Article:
2801 Sharon Turnpike; P.O. Box ABMillbrook NY 12545-0129, USA
Dr. Lovett's research is primarily focused on how perturbations such as air pollution, introduced pests and pathogens, and insect defoliators affect forest nutrient cycling. His main field projects are in the Catskill Mountains and Hudson Valley of New York State and the Hubbard Brook Experimental Forest in New Hampshire.
Due to their proximity to the New York-New Jersey metropolitan region, the Catskills receive high rates of atmospheric nitrogen deposition. Our research is focused on identifying the major controls on nitrate export from these forested watersheds. The Catskill watersheds provide 90% of the drinking water for New York City residents, making the results of our research relevant to land managers as well as ecologists.
This project is primarily focused on understanding the ecology and nutrient cycling of Catskill forests and the responses of the forests to stresses such as air pollution and introduced pests.
Air pollutants are deposited not only in rain and snow, but also as gases, particles, and fog droplets. Measuring the deposition of all of these forms is difficult, especially in mountainous terrain, where deposition rates are strongly influenced by elevation and characteristics of the forest canopy. Knowing the rates and patterns of deposition is critical to evaluating ecosystem response to the pollutants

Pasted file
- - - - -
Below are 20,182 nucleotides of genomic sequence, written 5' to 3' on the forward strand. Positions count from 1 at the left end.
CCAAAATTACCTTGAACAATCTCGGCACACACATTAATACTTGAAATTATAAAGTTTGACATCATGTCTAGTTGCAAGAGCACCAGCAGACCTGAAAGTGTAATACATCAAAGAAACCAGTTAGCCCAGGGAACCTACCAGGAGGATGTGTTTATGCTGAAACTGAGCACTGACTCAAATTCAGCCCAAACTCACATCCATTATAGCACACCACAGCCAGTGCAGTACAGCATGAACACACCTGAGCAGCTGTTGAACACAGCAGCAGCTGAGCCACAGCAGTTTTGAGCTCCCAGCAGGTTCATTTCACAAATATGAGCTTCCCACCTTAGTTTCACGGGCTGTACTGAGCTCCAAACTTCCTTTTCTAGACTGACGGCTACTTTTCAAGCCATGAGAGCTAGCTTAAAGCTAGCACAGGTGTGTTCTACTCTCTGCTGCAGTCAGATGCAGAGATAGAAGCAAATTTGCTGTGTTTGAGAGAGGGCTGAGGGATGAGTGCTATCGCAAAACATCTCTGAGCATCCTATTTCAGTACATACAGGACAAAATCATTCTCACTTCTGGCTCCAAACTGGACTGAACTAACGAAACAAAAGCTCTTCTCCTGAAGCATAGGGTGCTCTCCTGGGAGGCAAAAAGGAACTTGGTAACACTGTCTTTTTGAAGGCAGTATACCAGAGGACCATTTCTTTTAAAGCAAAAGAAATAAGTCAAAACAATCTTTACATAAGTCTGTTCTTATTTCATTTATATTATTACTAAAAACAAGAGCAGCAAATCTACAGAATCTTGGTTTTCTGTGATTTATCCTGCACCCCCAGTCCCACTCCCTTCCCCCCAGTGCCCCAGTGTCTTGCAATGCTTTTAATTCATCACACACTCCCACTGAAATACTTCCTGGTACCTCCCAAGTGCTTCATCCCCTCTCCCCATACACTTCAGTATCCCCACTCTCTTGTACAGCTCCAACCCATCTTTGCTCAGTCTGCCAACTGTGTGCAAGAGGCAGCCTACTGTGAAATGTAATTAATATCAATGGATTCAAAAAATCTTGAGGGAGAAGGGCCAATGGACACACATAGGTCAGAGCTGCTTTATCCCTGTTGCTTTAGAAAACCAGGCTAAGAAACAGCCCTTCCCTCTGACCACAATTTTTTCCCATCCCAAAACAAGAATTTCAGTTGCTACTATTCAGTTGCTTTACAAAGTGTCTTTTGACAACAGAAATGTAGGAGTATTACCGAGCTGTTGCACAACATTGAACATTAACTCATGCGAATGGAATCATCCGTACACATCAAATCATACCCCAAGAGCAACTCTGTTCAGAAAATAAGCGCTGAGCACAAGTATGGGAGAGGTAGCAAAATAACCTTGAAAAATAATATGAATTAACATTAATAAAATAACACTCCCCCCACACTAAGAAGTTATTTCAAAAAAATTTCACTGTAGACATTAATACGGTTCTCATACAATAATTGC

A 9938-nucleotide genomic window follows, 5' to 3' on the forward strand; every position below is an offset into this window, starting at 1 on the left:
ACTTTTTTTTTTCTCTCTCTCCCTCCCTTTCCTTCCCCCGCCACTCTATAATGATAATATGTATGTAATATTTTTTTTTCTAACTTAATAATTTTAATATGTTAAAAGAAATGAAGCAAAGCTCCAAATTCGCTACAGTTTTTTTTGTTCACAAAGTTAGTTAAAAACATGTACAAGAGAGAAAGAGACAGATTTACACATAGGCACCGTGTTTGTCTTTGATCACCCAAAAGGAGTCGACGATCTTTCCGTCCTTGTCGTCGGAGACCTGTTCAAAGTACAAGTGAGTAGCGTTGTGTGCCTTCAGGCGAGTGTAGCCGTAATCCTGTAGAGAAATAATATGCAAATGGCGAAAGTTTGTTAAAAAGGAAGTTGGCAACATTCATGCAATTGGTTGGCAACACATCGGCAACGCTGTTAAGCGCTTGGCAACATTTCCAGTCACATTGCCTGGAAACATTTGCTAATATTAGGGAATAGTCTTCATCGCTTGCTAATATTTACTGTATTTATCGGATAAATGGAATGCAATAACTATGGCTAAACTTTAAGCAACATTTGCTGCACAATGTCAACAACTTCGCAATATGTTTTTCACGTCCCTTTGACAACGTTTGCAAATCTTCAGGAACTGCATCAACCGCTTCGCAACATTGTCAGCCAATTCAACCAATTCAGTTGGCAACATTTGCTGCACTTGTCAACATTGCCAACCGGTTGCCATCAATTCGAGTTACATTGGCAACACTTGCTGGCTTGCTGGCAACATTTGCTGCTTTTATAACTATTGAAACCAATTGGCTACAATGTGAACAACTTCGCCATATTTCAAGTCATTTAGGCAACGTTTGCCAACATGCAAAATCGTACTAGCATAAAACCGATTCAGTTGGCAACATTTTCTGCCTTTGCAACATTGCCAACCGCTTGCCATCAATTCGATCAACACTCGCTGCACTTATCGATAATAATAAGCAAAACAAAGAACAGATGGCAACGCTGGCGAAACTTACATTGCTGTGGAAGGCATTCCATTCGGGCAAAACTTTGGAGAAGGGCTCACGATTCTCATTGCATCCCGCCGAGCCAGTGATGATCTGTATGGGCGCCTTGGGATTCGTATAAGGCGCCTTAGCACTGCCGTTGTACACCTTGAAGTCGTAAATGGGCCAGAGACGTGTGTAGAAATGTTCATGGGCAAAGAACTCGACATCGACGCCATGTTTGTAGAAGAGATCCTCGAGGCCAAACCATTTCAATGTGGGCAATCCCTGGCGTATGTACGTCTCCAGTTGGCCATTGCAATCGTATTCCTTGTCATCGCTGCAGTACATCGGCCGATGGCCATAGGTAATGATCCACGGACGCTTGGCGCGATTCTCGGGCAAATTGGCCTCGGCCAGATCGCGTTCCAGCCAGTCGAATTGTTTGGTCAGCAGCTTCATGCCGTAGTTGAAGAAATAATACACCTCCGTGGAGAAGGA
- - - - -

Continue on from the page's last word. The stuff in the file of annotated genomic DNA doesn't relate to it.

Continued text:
This project is focused on the consequences of the invasion of the beech bark disease (BBD) in northern hardwood forests, which dominate the uplands of the northeastern U.S. and southeastern Canada.
We measure key aspects of forest productivity, species composition and nutrient cycling in the mixed-oak forest at Cary. This long-term monitoring allows us to track trends in the forest ecosystem resulting from air pollution and other stresses.
Air pollutants such as sulfur, nitrogen, ozone and mercury have serious direct and indirect effects on organisms in our region. A synthesis of research findings, written by the Cary Institute and the Nature Conservancy, reports that no major ecosystem types in the Northeast are free of air pollution effects.
The gypsy moth was introduced to North America from Europe in 1869 and has become a major defoliator of eastern hardwood forests.
Carbon released from terrestrial ecosystems is an important source of organic matter in most streams, lakes and rivers. In the Hudson River there has been a doubling in concentration of dissolved organic carbon over the past 15 years.
Hemlock is a "foundation" tree species in eastern forests and its presence defines the properties of a unique ecosystem that is presently declining due to the introduction and spread of an invasive insect, the hemlock woolly adelgid.
Cary Institute of Ecosystem Studies | Millbrook, New York 12545 | Tel (845) 677-5343